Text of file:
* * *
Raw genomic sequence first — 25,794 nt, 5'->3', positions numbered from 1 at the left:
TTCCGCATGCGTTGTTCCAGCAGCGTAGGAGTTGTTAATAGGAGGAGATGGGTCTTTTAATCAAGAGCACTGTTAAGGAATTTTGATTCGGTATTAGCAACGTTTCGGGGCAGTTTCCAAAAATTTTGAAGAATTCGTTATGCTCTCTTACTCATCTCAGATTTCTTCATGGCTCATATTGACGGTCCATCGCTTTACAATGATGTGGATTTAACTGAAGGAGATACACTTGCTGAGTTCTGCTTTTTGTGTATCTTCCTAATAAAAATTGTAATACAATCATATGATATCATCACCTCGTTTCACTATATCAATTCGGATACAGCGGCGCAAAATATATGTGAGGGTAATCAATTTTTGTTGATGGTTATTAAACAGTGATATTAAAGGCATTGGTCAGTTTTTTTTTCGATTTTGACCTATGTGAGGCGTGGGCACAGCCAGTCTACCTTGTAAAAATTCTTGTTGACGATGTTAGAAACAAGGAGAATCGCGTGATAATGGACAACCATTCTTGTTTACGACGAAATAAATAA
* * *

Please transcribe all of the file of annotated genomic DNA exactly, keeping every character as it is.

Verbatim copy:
Raw genomic sequence first — 25,794 nt, 5'->3', positions numbered from 1 at the left:
TTCCGCATGCGTTGTTCCAGCAGCGTAGGAGTTGTTAATAGGAGGAGATGGGTCTTTTAATCAAGAGCACTGTTAAGGAATTTTGATTCGGTATTAGCAACGTTTCGGGGCAGTTTCCAAAAATTTTGAAGAATTCGTTATGCTCTCTTACTCATCTCAGATTTCTTCATGGCTCATATTGACGGTCCATCGCTTTACAATGATGTGGATTTAACTGAAGGAGATACACTTGCTGAGTTCTGCTTTTTGTGTATCTTCCTAATAAAAATTGTAATACAATCATATGATATCATCACCTCGTTTCACTATATCAATTCGGATACAGCGGCGCAAAATATATGTGAGGGTAATCAATTTTTGTTGATGGTTATTAAACAGTGATATTAAAGGCATTGGTCAGTTTTTTTTTCGATTTTGACCTATGTGAGGCGTGGGCACAGCCAGTCTACCTTGTAAAAATTCTTGTTGACGATGTTAGAAACAAGGAGAATCGCGTGATAATGGACAACCATTCTTGTTTACGACGAAATAAATAA